Here is a pic of our Walking Dead premiere party, I’m the smiling girl on the left. It’s hard to miss the daybed in my friend Jose’s TV room. Love it!!!

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Epic-kest Prank Ever!!! – well, in the last couplamonths.

This week I want to discuss a slightly stale phenom- the Jimmy Kimmel twerk fail prank. For those of us that have been living in a safe bubble of healthy media, away from the 2013 VMA’s and possibly even lucky enough to not know what twerking is, here is a breakdown of events:

A couple of months ago a video went crazy viral – 90M views in one week! The video was of a lady in yoga pants and a pepto-pink top twerking (a most vile, upside-down booty-shake) against a door. Then someone walked through the door and the twerker came crashing down on her coffee table, breaking the glass, and setting herself on fire with a lit candle. My reaction: laughter, delight, then self-reproach as I finally thought, “I hope she is ok.”

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In the weeks that followed, the video dubbed “The Most Epic Twerk Fail,” and a number of other superlatives, had made national news and had been featured hundreds of times in the media. It seemed my thoughts were echoed times a (million? billion?), idk, a lot. Everyone was sort of glad to see the cautionary tale of twerking gone wrong. “See kids, do this, and you will catch fire, and not in a glamorous Jennifer Lawrence sort of way.”

Ah, but the plot thickens. A few months after the video’s blow-up and the subsequent flood of publicity, my friend (although he doesn’t know he is) Jimmy Kimmel revealed that he was behind the video and that it was a fake! The girl in the video was a stuntwoman. The whole things was staged and then posted only on YouTube, and then “the magic happened” as Jimmy said.

Why talk about this? Well, I think what my bud Jimmy did was sort of brilliant. He played on our thirst for blood. We love watching pranks that involve bodily harm- it is sad but so true. That is why we laugh when our grandma slips on a skateboard. Later we are concerned, but whether it is nerves or just some sick sense of humor some come equipped with, watching something go physically awry can result in exuberant giggles. Accidents caught on tape or pranks that involve a victim produce about the same guilty joy. Add yoga pants and twerking and yeah, we want retribution.

What is more buzzworthy about the Twerk Fail Debacle, though, is that the prank was not in the video itself. Kimmel pranked the media on a huge scale. He staged a prank within a prank and I have to wonder what all those commentators and writers are thinking now. Maybe they are like, “I told you it was a bad idea to talk about that video, we should have stuck with the cat that says ‘I love you’” or maybe they are not at all embarrassed to have been used in the experiment. The stunt-parfait also served as social commentary on what we find newsworthy. As one night show host said after discussing the video, “good thing nothing is happening in Syria right now.”

So here is the video from Jimmy Kimmel Live. Enjoy it as if it was your first time watching the media get burned.

PS-

Ok, so being out there, the space Frank talks about, can be as scary as standing in front of a packed house. This blog has hidden, refused promotion, shied away from even a virtual conference table worth of eyes. But no more. She (this blog is female) will be outed, flung into a world of shameless Facebook begging, link posting, and face to face – that’s right – plugging. Who knows? Maybe by December she will have a dozen followers and a steady readership of about 20. “Oh what lofty goals!” she cries, but as author and shameless promoter, I proclaim “It will be done!”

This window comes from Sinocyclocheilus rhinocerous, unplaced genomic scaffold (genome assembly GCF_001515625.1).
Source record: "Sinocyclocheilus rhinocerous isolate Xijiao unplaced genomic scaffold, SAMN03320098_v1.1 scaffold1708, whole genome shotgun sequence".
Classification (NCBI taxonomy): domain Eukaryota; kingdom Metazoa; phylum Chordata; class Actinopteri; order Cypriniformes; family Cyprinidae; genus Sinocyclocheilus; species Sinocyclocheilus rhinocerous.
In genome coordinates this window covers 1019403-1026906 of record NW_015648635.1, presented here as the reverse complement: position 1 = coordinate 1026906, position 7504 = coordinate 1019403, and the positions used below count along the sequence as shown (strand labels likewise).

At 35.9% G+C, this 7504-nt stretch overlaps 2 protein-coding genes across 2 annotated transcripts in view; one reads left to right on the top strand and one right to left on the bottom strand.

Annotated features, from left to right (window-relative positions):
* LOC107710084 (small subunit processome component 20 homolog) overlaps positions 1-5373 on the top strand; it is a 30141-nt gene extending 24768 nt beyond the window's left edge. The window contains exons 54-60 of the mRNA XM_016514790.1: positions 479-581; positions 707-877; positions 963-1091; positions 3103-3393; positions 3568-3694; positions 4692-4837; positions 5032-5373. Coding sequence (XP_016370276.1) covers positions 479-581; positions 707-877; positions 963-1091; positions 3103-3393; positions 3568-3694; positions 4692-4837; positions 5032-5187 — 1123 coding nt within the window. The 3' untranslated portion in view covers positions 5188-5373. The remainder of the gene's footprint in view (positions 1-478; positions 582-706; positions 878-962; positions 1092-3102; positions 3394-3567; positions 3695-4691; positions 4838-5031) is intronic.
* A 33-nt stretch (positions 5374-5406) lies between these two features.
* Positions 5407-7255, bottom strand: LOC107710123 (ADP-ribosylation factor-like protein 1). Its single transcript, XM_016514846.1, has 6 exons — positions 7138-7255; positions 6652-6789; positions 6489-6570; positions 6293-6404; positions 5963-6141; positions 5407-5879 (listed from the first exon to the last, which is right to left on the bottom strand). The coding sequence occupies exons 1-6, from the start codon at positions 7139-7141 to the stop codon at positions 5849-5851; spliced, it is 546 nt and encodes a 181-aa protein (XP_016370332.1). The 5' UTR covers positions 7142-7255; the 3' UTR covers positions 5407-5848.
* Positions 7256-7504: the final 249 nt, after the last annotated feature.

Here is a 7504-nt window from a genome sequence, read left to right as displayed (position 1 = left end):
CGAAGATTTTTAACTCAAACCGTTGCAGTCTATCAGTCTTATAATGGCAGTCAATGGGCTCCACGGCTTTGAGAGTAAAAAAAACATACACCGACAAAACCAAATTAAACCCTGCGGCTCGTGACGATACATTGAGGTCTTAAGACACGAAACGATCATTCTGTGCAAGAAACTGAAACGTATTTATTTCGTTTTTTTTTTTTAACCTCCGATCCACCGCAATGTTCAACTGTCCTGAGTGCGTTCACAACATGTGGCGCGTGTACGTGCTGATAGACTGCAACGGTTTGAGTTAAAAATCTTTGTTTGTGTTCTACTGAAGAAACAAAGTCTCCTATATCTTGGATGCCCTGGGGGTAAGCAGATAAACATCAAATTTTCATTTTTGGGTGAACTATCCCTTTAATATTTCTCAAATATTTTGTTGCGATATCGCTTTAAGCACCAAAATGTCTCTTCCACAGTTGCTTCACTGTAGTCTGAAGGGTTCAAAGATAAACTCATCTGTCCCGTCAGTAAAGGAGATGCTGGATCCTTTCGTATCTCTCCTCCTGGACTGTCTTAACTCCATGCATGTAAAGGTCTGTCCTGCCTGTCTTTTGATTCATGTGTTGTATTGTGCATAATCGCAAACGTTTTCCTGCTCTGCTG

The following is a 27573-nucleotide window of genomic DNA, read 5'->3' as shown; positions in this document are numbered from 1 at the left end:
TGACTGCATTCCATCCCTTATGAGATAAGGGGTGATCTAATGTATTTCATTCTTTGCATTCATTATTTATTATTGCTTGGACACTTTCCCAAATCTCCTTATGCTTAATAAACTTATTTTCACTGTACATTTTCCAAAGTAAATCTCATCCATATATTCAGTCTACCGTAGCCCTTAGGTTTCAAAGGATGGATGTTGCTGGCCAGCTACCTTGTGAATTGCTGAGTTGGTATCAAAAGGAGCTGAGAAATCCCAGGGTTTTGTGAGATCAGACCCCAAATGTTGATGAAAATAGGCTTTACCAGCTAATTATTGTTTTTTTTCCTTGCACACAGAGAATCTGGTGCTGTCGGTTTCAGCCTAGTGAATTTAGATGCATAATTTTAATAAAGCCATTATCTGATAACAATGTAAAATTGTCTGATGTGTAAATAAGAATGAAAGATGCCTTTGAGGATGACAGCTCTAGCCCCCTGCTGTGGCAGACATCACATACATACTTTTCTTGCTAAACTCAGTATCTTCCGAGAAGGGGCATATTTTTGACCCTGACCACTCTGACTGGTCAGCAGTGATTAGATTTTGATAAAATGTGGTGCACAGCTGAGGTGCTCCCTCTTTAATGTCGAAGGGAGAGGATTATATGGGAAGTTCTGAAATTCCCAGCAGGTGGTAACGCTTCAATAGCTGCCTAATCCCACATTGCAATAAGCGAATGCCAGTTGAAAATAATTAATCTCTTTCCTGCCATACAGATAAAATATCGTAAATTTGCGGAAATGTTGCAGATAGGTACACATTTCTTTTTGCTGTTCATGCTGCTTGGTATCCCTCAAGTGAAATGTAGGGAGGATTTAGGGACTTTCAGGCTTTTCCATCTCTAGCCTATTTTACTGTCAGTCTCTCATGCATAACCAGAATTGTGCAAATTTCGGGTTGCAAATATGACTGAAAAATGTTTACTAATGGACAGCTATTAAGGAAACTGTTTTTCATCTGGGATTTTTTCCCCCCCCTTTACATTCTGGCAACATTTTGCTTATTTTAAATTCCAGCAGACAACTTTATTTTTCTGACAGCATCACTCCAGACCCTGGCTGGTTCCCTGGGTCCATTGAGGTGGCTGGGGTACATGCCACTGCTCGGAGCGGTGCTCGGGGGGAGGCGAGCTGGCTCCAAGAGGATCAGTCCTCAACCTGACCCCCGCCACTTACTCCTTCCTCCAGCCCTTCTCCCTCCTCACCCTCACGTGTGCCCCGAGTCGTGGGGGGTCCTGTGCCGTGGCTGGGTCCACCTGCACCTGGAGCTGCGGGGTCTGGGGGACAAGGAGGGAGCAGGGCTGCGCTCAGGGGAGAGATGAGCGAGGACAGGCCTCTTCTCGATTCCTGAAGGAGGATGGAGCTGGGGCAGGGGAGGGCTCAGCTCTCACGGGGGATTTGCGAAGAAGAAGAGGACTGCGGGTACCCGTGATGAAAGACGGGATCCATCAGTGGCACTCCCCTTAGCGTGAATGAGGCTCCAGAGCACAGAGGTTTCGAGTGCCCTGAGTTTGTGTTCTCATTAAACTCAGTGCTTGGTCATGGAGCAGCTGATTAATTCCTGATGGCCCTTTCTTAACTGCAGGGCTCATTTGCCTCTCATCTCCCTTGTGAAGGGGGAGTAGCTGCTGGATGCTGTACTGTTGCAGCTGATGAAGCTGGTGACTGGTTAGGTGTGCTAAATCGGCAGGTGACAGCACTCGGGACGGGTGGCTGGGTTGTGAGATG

How You Will Become My Friend

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What is the difference between happiness and joy? The pursuit of happiness is a wild goose chase- we may never achieve happiness, that ethereal and elusive state, because wanting it is what makes us, well, want it. Joy on the other hand is obtainable in little bite-sized moments, like your first taste of a really good piece of chocolate or when you hug someone you didn’t expect to see and didn’t realize you missed. Enjoyment and connection make joy possible. If you can get both in one shot then you are doing pretty good.

Recent media trends have made it possible for us to relate and reach out to each other through entertainment that is more interactive than the old consumption model. Some of you haters might be thinking, “technology is creating false intimacy, kids are not developing social skills, naggy, nag, yada, yada…” For a lot of us though, the internet is the perfect place to connect to other human beings. The protection of semi-anonymity brings out our inner Bat Dad or allows us to be more vulnerable than we could be with someone face to face.

I was inspired to think about our ability to experience joy via some seemingly wasteful applications (like Vine or meme generators) after watching a TED Talks video with Ze Frank. Incidentally, he is the one who coined the term “techno-joy”. Frank has created a bunch of interactive projects that link us across age, gender, culture, across the world. He argues that, “life is being lived in there,” the virtual space we share, and this life is legitimate. Most of the time we interact individually with online content. We experience a prank one person at a time, we wonder how the victim reacted after the video ended, we admire or hate the perpetrator. The connection between creator and consumer are valid and meaningful.

I hope to engage with you in a similar relationship through this blog. I will post things that make me feel, things that are sincere, joyful things. Please comment with similar findings and your reactions to the content noted here. It is nice to know you.

“To feel and be felt, is the most fundamental source that we are all after.” –Ze Frank

Beer Squirrel